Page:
If you do not have one in place and lose capacity, the job of managing your property and financial matters will be very difficult for your family members and there will be no one with legal authority to make these decisions on your behalf. A family member or someone else close to you may have to apply to the relevant court or tribunal to have a financial manager (someone you may not have chosen) appointed.

It is therefore pertinent that everyone considers have a Power of Attorney in place along with their Will in the case of unexpected occurrences such as sickness, accidents or absences or to cover planned absences.

M Legal can assist you with getting your affairs in order by preparing your Will and Power of Attorney to reflect your exact wishes and leave no room for uncertainty in the event of death, unexpected life occurrences or planned absences.  Please book a consultation with our Will Solicitors today.

Migration is an area of law where you can choose either a Migration Agent or Immigration Lawyer (both professionals are registered under the Migration Registration Agent Authority) to represent your case. Both professionals will charge fees according to the type of visa being sought and based on the difficulty of the case.

With the Department of Home Affairs’ visa application fees being so expensive, the cost of engaging an immigration expert, understandably, is the primary consideration for most clients.

Price, however, should not be the primary focus in choosing your expert. Australian migration services are a ‘professional service’ and should be seen in this light given the level of work and technical knowledge required in doing an exceptional job.

After 13 years in this industry and seeing serious mistakes being made in migration cases, I have witnessed damaging outcomes as a result of clients running their own visa cases or engaging the cheapest agent or lawyer, to save costs. By the time cases arrive at my desk, sometimes it’s too late to salvage the situation and rescue the client. A sad and unnecessary state of affairs.

My advice when picking your agent or lawyer is that you conduct a thorough research in the expert’s professional background and the migration firm they work for. You should also consider the below factors, to be in the best position to make a well-informed decision.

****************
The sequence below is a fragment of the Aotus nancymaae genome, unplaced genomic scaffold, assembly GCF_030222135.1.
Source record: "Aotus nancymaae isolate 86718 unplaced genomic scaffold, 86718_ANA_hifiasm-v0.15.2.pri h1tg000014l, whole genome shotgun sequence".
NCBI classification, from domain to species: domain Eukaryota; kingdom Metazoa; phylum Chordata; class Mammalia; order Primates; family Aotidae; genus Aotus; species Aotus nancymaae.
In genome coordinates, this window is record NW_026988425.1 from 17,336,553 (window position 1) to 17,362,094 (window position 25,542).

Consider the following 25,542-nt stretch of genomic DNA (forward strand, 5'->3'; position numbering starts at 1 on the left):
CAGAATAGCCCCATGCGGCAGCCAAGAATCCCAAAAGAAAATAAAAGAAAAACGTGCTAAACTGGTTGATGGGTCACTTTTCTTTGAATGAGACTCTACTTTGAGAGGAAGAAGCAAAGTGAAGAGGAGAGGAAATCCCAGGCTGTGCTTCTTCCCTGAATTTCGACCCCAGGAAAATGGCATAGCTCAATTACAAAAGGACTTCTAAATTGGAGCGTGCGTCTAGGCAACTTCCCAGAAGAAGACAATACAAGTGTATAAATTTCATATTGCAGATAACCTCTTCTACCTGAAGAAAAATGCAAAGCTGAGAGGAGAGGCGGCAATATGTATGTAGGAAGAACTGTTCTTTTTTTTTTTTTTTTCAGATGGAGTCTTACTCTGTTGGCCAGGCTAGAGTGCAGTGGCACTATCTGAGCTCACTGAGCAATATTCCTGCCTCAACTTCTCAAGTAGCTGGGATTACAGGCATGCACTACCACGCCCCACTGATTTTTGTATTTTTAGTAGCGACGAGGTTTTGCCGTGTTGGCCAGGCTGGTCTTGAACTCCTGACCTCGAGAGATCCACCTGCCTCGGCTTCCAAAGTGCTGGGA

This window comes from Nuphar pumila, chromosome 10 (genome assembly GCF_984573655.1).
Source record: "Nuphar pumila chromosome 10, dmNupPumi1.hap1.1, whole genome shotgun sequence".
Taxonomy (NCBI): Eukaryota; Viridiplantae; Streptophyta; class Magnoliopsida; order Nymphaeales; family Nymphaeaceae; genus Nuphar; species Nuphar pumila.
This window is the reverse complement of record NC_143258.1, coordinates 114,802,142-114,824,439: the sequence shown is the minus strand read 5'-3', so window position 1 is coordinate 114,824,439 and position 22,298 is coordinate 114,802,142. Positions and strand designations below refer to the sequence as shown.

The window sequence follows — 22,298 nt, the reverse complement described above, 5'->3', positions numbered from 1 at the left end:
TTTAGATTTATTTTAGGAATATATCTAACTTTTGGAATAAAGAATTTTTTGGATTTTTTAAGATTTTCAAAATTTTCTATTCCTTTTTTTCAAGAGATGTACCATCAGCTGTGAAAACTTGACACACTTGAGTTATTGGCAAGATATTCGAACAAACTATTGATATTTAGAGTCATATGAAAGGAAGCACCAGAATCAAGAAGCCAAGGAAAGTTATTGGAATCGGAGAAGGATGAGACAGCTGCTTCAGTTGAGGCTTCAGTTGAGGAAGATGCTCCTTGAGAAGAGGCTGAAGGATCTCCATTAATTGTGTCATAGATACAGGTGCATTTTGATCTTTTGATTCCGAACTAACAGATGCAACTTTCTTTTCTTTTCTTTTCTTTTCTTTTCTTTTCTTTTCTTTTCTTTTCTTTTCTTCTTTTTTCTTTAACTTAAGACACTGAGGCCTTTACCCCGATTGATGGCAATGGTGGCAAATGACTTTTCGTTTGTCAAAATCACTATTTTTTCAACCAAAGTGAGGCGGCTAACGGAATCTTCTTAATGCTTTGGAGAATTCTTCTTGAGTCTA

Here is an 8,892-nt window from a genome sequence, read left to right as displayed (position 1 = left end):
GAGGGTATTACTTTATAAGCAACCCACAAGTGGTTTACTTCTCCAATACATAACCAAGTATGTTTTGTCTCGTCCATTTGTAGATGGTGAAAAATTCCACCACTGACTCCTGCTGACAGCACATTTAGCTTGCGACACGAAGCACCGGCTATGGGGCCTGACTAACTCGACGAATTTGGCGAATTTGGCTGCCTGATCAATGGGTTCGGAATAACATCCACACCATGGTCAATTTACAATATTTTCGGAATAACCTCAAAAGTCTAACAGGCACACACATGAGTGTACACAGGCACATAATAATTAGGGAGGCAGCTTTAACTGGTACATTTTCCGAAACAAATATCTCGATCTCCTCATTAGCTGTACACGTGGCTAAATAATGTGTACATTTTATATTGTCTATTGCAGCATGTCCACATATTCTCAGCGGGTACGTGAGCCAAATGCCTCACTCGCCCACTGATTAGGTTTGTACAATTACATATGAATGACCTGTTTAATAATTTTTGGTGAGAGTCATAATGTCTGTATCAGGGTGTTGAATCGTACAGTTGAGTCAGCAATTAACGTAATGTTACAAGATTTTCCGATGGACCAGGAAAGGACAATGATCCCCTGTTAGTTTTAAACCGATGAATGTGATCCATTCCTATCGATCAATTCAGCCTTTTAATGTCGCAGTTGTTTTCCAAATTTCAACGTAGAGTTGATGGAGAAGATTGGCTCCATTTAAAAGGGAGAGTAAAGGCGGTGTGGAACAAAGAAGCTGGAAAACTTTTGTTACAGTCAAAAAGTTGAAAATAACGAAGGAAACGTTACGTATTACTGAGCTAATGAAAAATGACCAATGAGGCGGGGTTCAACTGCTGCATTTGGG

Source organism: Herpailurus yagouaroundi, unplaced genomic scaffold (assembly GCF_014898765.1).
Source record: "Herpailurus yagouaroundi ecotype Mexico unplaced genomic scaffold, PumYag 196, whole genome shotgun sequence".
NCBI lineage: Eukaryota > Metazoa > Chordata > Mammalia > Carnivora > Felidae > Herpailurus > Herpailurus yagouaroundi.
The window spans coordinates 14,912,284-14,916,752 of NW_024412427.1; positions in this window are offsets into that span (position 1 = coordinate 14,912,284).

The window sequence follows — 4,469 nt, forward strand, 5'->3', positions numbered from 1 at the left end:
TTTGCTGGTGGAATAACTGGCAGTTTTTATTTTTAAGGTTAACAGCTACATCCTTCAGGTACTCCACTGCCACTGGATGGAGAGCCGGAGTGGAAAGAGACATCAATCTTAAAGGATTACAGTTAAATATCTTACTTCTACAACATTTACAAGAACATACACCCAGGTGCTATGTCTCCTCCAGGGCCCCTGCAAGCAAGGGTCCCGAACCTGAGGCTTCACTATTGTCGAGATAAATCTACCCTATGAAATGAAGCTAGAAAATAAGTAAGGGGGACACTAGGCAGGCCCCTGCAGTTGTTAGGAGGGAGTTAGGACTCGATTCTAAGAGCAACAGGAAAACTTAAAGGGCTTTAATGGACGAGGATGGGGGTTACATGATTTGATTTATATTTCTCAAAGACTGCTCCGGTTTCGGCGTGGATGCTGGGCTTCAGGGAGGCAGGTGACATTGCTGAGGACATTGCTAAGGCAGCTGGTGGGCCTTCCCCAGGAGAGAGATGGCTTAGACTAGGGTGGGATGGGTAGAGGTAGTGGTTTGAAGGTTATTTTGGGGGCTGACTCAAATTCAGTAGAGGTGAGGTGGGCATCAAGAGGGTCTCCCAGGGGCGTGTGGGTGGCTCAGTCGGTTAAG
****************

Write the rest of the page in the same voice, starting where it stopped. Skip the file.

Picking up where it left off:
Key Questions to ask

At a minimum, before you engage an expert you should consider:

1. Registration: Does the agent or lawyer have the appropriate registration or license to practice in the field and give migration advice?

Migration agents and lawyers should be registered under MARA:

2. Years of experience: How many years of experience does the expert and their firm have in the industry? Furthermore, do they have the expertise to run a case similar to yours?

3. Professionalism: How did the expert conduct themselves during the initial consultation and over the phone. Did they explain all the steps in detail so that you were clearer on the process when you finished the consultation? Did the expert answer your questions and listen to your concerns?

4. Price: Did the expert explain the breakdown of the fees?

5. Integrity: No guarantees or false promises should be made by your agent or lawyer. If they have been quick to guarantee you a successful visa outcome without preparing you for the risks, then be cautious about engaging them to run your matter.

M Legal is a Sydney based firm and focuses on providing expert and professional advice in the area of Australian migration and welcomes the opportunity to have an initial consultation to discuss your migration queries with you.